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This review is taken from PN Review 204, Volume 38 Number 4, March - April 2012.

So Many Lost Gestures arun kolatkar, Collected Poems in English, edited by Arvind Krishna Mehrotra(Bloodaxe) £12.00

In his introduction to Arun Kolatkar's Collected Poems in English Arvind Mehrotra cites the poet's appreciation of blues musicians, who 'were often untrained and improvised as they went along'; he also remembers how, the first time he heard the poet perform - at Jehangir Art Gallery in 1967 - 'Kolatkar read a poem that he seemed to have improvised on the spot. It began “My name is Arun Kolatkar” and was over in less than a minute.' Kolatkar's poetry is spontaneous - its speech-fresh, dashed-off, improvisatory texture is at one with the experience of living in a country whose traditional culture is being in different ways displaced, enhanced, or obliterated by urban development and a new technological self-consciousness. In 'The Bus', the first poem of his celebrated debut Jejuri (1976), the speaker describes what life in modern India does to one's sense of identity:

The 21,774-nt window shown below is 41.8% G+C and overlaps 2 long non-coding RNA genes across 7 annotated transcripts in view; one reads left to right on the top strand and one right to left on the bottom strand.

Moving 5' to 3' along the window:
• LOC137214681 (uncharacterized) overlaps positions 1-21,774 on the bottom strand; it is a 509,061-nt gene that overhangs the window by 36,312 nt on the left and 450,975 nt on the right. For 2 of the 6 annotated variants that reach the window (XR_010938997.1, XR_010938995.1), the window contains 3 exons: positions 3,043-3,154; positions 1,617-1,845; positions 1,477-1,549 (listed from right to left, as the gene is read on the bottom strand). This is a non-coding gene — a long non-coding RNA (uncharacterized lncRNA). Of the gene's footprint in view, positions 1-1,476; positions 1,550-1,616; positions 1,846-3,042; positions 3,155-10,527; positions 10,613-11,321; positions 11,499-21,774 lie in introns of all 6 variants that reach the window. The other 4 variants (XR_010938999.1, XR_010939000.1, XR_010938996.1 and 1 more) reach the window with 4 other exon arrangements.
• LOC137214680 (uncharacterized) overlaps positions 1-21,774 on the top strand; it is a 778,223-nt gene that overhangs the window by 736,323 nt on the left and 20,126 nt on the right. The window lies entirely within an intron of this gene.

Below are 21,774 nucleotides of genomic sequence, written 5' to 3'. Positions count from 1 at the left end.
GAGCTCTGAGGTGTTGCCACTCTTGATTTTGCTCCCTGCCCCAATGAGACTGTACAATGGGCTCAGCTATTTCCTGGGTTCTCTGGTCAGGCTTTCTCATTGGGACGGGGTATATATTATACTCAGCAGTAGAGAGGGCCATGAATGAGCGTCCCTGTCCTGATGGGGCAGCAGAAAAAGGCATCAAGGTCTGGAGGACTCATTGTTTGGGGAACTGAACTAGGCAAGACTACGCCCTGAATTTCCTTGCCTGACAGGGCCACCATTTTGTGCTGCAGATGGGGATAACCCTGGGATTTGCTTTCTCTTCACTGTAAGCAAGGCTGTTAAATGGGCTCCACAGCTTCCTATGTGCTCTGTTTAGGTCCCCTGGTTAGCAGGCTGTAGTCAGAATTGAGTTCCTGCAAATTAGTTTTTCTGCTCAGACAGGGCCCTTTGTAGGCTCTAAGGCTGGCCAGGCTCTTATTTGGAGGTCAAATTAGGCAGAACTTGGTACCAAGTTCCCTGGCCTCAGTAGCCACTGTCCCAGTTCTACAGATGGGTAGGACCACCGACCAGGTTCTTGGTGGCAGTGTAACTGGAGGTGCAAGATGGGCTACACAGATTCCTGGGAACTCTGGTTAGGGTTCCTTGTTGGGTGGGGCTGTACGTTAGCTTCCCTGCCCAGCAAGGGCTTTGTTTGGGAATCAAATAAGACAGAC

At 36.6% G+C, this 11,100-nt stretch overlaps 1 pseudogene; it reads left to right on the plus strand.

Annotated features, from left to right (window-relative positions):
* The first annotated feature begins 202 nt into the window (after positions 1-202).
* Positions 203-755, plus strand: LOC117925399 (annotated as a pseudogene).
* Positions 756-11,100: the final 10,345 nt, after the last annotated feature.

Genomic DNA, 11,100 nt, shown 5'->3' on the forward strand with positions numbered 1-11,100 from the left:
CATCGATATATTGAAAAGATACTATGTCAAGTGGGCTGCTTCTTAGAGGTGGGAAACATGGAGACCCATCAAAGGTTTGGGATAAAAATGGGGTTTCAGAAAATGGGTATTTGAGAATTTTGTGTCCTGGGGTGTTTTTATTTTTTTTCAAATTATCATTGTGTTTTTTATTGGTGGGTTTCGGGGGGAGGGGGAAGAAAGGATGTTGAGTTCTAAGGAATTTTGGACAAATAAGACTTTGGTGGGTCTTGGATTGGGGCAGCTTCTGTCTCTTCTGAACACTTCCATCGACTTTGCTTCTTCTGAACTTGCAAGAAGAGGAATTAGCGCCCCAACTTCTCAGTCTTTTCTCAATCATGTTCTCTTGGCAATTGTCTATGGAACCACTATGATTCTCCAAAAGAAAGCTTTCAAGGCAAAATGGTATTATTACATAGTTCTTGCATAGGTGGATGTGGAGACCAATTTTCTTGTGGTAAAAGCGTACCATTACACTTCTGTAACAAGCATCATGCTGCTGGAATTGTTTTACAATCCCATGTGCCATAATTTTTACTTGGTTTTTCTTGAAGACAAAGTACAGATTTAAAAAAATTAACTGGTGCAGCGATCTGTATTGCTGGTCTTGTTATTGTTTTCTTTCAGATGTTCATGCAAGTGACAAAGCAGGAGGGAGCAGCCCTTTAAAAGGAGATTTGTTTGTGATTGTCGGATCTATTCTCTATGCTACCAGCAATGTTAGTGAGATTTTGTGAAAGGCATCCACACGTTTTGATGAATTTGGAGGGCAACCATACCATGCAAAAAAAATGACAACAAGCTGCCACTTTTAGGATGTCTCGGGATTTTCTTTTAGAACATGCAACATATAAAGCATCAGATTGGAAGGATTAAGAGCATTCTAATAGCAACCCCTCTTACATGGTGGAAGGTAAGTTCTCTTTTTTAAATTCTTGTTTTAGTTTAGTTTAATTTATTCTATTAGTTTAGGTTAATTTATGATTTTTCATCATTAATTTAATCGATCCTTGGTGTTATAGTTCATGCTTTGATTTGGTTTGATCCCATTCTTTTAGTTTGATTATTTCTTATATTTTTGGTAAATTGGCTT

Your own divided face in a pair of glasses
on an old man's nose
is all the countryside you get to see.

You seem to move continually forward
towards a destination
just beyond the caste mark between his eyebrows.

This destination is unsure: as Kolatkar remarks in his 'Song of Rubbish', the Indian people may have their 'own tryst with destiny, and feel / the birth-pangs of a new // city', but must also 'prepare for a long period of exile / in the wilderness of a landfill // site'. As the religious ...


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